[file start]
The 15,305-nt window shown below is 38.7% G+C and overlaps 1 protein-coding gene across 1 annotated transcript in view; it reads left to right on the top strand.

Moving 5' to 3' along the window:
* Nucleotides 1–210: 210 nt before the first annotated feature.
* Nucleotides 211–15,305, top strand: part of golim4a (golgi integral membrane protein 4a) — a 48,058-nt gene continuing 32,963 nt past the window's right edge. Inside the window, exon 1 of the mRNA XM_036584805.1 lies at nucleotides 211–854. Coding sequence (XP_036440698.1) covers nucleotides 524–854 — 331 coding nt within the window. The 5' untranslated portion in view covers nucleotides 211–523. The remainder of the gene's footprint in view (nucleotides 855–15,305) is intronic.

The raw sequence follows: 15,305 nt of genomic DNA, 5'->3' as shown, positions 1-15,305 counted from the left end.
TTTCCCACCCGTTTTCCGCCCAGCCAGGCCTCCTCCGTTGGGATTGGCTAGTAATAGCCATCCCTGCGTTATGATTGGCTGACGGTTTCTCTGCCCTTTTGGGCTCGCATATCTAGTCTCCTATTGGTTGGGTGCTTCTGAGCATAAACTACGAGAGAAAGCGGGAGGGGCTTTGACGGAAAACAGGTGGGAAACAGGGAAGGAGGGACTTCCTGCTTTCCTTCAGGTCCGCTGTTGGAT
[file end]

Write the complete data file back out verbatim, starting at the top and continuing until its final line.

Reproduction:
The 15,305-nt window shown below is 38.7% G+C and overlaps 1 protein-coding gene across 1 annotated transcript in view; it reads left to right on the top strand.

Moving 5' to 3' along the window:
* Nucleotides 1–210: 210 nt before the first annotated feature.
* Nucleotides 211–15,305, top strand: part of golim4a (golgi integral membrane protein 4a) — a 48,058-nt gene continuing 32,963 nt past the window's right edge. Inside the window, exon 1 of the mRNA XM_036584805.1 lies at nucleotides 211–854. Coding sequence (XP_036440698.1) covers nucleotides 524–854 — 331 coding nt within the window. The 5' untranslated portion in view covers nucleotides 211–523. The remainder of the gene's footprint in view (nucleotides 855–15,305) is intronic.

The raw sequence follows: 15,305 nt of genomic DNA, 5'->3' as shown, positions 1-15,305 counted from the left end.
TTTCCCACCCGTTTTCCGCCCAGCCAGGCCTCCTCCGTTGGGATTGGCTAGTAATAGCCATCCCTGCGTTATGATTGGCTGACGGTTTCTCTGCCCTTTTGGGCTCGCATATCTAGTCTCCTATTGGTTGGGTGCTTCTGAGCATAAACTACGAGAGAAAGCGGGAGGGGCTTTGACGGAAAACAGGTGGGAAACAGGGAAGGAGGGACTTCCTGCTTTCCTTCAGGTCCGCTGTTGGAT